One of the many attractions to sport is the choice of the levels of indulgence anyone of us opt for. We are inspired by those who have achieved the pinnacle of their chosen sport and may hold some hope of attaining a vaguely similar level of performance. Although this is an admirable goal, a reality check usually confirms we will have to be content with a more realistic expectation. Normal people rarely have the single mindedness, time, finance or masochistic trait to exclude all else in their lives to commit to such an objective. This is in no way a defeatist attitude, but does allow the mind to be opened to sport for more pure enjoyment.
Cycling, (I’m talking about road cycling here, as my knowledge of any other disciplines of cycling is astoundingly ignorant), cycling is a sport that encourages a high degree of competitiveness across the spectrum of riders. Show me a cyclist that can resist trying to catch another who he sees ahead of him. Show me a cyclist who having seen another behind him does not increase his cadence and generates more wattage to put distance between him and the impertinent challenger.
Yet .. there are those who cycle without sweating and do not relish the feeling of a Lactic acid burn, who can happily wave and wish good day to a passing cyclist, who more than likely, as he waves a response is thinking, that’s another one overtaken. In most, the need to perform and constantly improve is strong and is positively encouraged, you have only to look at all the Apps available to record, compare and brag about. We benchmark ourselves against our peers. This, coupled with a personal need to seek thrills, feel the adrenaline and indulge in physical exhaustion, collude to fixate us with the viewpoint that ‘if it ain’t hurting, it ain’t doing us any good’.
Yet…. there are those who cycle for pleasure. They see the countryside they travel through, they stop to admire the view and to compose their photos. They seek out excellent coffee houses and restaurants. Even spending enough time off the saddle for it to cool down while they visit a castle, historic house or medieval hill top town.
I am addicted to adrenaline, that indescribable feeling of pushing the limits. Not as cavalier as purposely trying to cheat death, but life without risk, without that wild emotion of needing to be excited, would for me and so many others, be like locking us in a dark room and throwing the key away. But there is a place for sedate, relaxing cycling. If we indulge in anything for long enough, however extreme that is, it becomes normalized. We need variety and opposites to ensure the drug of adrenaline continues to be effective.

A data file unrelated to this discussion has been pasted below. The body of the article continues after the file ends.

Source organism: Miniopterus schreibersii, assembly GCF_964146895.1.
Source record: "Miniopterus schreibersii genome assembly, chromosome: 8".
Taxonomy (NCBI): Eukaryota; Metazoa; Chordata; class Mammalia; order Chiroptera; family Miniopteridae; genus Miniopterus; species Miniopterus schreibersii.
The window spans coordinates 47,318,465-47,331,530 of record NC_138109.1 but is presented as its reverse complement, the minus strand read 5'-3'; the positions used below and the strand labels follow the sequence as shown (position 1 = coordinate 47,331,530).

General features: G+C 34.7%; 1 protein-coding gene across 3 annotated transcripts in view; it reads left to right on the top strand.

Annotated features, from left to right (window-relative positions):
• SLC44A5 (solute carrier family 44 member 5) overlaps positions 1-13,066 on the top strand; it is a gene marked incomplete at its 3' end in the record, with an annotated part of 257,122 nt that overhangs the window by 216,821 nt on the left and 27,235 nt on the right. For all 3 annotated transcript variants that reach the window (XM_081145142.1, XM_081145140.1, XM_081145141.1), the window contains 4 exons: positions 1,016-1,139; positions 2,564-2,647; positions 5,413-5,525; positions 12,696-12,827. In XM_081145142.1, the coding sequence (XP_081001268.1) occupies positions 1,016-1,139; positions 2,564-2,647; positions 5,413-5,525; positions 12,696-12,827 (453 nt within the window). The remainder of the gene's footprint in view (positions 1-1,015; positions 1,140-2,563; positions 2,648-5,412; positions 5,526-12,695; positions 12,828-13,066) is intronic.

Anne and I have recently returned from a cycling holiday, a distinction very apparent from a cycling training ‘camp’. Anne enjoys her cycling, her rationale on performance is, well, more rational than mine. She will stop and enjoy those views and linger over a good cup of coffee. We had booked a holiday in Provence in France. I had at this time not realised that Mont Ventoux was quite close to our base.
We are very happy to tell you about our hosts and what they provided. Neil and Natalene Cowell have built a flexible business from their lovely period French home. Called Provence Cycling Holidays (which can also be found when searching for Memories de Provence). Located near the village of Coustellet not far from Avignon, Neil has devised an ingenious method of providing numerous cycle routes in the region. The region is then divided into smaller areas containing routes ranging from easy to hard, short to long. It is simply a great system. Provence is a beautiful region of France and to have local knowledge to not only find wonderful places but the various routes to them in invaluable. Places like L’Isle sur la Sorgue and Lacoste. Neil and Natalene are also great hosts, providing a high standard of accommodation, breakfasts to die for and a gourmet evening meal on alternate nights where a variety of wines flow freely. Eating with them and in our case four other guests on alternate nights allowed us to sample the excellent local restaurants on the remaining evenings. Our fellow guests were a couple from Chicago and a couple from Vancouver. Terry and Sue’s choice of cycle routes very much mirrored our own and we met frequently on the bikes during the week. With friendships sealed at the end of the week over a lingering dinner. Unfortunately we also provided a substantial meal for the local mosquitoes.
We rode every day, choosing our routes the previous evening. Each day was enjoyable, certainly not ‘hard core’ riding, covering up to 40 km and 500m of elevation. This opened my eyes to the fact that relaxed riding has a valid place on the spectrum. To satisfy my craving for more extreme cycling, I was granted ‘leave of absence’ for a day to cycle up Mont Ventoux.
Ventoux was a must do ride for me. Having hired a bike in Bedoin, the first ascent was from there to the summit, descending to Sault before returning to the now windy summit. Speed on the second descent was hampered by the increasing velocity of The Mistral until arriving back below the tree line where it became possible to push the limits and enjoy the run back down to Bedoin.
So will I be seen cycling gently around the countryside? Probably not very often, but certainly on more occasions than before our holiday with Neil and Natalene.
Next week Luke and I head to Wales, where we plan some 100 mile rides each with several thousand metres of elevation. On this occasion our indulgence with food and drink will be during the evenings, with our minds focusing with increasing intensity on both as the day progresses.